Questions tagged [tone]

The phonemic use of pitch.

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11
votes
1answer
633 views

Are tones "preserved" when borrowing between unrelated tonal languages?

Let's consider just borrowing between unrelated, national/standardized tonal languages, just in case borrowing between related languages might be a special case and borrowing between non standardized ...
13
votes
2answers
2k views

How does ghetto talk work in tonal languages?

Among historically low income/education groups in the US and in my native Mexico City, "ghetto talk" is heavy on the use of pitch to convey meaning. I've always attributed this to people compensating ...
6
votes
1answer
1k views

How do sentence intonation and (syllable-based) tone interact in tone languages?

Tone languages use intonation to distinguish words. For example, in Mandarin Chinese mā with a mid tone means mom mǎ with a rising tone means horse Intonation languages do not make such distinctions....
16
votes
4answers
7k views

How do tones work in music sung in tonal languages, such as Cantonese or Mandarin Chinese?

I have not yet studied tonal languages, so it might be understandable, but when I listen to Chinese music, for example, I'm unable to perceive tones. This makes me think they are partially or ...
19
votes
1answer
902 views

How do tone languages assign phonemic tones to loanwords from non-tone languages?

How do tone languages assign phonemic tones to loanwords from non-tone languages? For example, does such assignment vary according to the phonological context in each loanword? Alternatively, does ...
13
votes
1answer
336 views

Whispering in languages heavily dependent on pitch or phonation distinctions

When whispering in English all (segmental) phonological distinctions can – as far as I am aware – still be made, which may be due to redundancy (or simply because voicing is optional). I even ...
9
votes
4answers
3k views

Why are only yes/no questions asked with a rising tone?

There is a rule used almost subconsciously by almost all English speakers (and I'm sure it applies to many other languages too) which is that yes/no questions are asked ending with a rising tone, and ...
42
votes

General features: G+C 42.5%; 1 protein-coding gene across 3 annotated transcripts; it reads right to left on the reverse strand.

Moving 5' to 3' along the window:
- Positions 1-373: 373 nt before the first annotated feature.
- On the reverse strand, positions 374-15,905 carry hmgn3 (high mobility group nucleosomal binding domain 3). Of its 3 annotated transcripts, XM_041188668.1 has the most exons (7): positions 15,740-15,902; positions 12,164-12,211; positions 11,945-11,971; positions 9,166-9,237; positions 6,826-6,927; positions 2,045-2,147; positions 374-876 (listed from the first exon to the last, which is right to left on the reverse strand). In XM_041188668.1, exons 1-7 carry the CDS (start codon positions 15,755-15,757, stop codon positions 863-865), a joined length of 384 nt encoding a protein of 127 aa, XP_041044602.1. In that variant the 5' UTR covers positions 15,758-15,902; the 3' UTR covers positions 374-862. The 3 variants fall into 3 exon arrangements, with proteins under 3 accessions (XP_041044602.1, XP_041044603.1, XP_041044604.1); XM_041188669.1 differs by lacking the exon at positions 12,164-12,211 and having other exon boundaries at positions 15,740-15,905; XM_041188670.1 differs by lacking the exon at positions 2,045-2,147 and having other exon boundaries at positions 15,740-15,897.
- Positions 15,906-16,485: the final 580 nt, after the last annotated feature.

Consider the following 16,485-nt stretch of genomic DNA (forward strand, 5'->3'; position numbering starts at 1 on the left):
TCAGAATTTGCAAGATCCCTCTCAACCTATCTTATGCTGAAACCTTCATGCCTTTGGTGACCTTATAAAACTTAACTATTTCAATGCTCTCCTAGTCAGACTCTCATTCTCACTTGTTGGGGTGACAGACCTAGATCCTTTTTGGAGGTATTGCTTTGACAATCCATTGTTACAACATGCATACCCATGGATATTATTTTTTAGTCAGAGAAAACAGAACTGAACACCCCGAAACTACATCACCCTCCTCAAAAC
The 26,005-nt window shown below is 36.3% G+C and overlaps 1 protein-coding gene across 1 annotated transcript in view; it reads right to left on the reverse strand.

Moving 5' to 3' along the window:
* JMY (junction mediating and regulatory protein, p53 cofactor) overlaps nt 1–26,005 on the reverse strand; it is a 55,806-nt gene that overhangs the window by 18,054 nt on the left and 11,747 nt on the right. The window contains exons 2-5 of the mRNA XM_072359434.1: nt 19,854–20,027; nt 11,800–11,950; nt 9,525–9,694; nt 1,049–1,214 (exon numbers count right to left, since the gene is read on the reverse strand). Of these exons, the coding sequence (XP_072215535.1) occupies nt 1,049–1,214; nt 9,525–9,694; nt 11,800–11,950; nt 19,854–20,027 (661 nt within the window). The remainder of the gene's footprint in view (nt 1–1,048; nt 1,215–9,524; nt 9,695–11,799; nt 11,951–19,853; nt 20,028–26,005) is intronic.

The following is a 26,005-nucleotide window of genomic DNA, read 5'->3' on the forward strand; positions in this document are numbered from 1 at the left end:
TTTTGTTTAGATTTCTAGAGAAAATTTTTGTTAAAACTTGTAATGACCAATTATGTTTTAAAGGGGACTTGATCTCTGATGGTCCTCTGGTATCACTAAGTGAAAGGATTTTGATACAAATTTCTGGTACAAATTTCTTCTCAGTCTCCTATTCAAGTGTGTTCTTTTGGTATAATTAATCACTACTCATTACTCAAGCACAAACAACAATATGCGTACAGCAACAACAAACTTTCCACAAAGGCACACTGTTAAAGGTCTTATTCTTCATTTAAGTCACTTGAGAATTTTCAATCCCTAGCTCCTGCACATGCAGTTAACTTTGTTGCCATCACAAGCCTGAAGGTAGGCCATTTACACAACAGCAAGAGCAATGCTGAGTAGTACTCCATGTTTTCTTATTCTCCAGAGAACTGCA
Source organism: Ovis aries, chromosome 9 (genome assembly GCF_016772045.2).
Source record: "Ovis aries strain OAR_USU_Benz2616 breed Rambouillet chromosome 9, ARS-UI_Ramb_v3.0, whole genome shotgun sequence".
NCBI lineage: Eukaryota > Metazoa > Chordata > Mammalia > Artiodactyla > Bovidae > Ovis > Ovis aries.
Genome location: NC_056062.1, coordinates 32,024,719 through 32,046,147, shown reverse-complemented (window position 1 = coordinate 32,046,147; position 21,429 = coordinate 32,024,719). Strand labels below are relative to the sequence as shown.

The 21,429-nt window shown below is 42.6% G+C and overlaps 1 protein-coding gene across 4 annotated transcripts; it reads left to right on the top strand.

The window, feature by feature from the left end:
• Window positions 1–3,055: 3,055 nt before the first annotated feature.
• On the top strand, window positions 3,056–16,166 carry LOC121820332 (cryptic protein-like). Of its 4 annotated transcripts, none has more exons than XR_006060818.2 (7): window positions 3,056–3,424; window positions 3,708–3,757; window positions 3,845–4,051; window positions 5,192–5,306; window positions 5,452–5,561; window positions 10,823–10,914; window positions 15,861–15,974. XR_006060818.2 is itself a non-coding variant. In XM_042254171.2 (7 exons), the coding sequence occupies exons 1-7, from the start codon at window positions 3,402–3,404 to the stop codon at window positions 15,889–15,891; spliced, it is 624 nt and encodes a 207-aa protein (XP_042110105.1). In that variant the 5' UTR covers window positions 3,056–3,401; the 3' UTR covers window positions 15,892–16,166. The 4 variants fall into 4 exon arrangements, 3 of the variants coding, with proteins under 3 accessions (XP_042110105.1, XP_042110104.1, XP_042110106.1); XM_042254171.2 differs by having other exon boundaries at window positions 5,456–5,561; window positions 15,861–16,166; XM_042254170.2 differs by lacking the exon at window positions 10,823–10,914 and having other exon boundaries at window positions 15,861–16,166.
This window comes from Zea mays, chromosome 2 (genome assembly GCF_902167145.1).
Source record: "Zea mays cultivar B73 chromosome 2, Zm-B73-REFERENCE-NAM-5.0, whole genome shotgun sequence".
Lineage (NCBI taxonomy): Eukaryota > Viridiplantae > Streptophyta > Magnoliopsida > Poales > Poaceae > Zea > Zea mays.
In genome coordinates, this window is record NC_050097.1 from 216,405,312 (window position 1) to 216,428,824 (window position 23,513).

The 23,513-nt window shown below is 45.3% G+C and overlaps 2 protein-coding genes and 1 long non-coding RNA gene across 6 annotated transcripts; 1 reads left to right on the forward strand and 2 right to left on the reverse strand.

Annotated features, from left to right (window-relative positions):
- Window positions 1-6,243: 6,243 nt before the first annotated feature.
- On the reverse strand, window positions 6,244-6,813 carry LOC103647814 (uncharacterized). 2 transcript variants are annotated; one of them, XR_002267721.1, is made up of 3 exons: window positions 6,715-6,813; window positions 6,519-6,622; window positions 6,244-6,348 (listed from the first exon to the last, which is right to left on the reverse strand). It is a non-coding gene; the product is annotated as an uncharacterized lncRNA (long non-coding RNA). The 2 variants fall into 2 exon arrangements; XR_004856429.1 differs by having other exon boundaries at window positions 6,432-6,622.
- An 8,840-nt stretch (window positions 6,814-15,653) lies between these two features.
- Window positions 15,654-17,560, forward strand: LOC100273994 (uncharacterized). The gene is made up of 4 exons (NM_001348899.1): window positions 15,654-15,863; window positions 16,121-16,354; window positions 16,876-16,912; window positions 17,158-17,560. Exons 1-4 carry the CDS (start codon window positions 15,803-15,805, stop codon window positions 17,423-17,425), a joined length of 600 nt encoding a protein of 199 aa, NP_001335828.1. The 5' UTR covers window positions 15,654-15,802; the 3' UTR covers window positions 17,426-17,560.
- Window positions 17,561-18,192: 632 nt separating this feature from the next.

3answers
11k views

Is English tonal for some words, like "permit"?

I have heard the difference between tone and intonation described in the following way: Tone is when the pitch of a word determines its meaning. Intonation is when the pitch of a word conveys its ...
9
votes
3answers
2k views

Do native speakers of language with lexical tone have difficulty learning another language with more or different lexical tones?

Have there been any studies done on say Mandarin native speakers who learn as adults other languages which have more lexical tones or which have lexical tones different to Mandarin? I believe for ...
3
votes
1answer
764 views

Do all tonal languages have tone sandhi?

Tone sandhi is the process by which the nominal tones of syllables or words change based on the surrounding context. I know that Mandarin Chinese and Thai have tone sandhi - but is this process ...
13
votes
2answers
495 views

If two syllables in Mandarin have the same vowels but different tones, can the syllables be said to rhyme?

If two syllables in Mandarin have the same vowels but different tones, can the syllables be said to rhyme according to native speakers? I was tempted to ask this question about all tone languages, ...
3
votes
1answer
61 views

How did Goldsmith account for phenomena otherwise explicable with the OCP?

How did Goldsmith account for the OCP using Autosegmental Phonology? I suppose he couldn't accept it because OCP prohibits identical segments (which don't exist, as such in Autosegmental Phonology)...
2
votes
1answer
84 views

Searching for the rules of tone sandhi in Lao

Most tonal languages have tone sandhi, which consists of rules whereby the standard/default/dictionary tones of words/syllables change due to which tones occur in adjacent words/syllables. But I am ...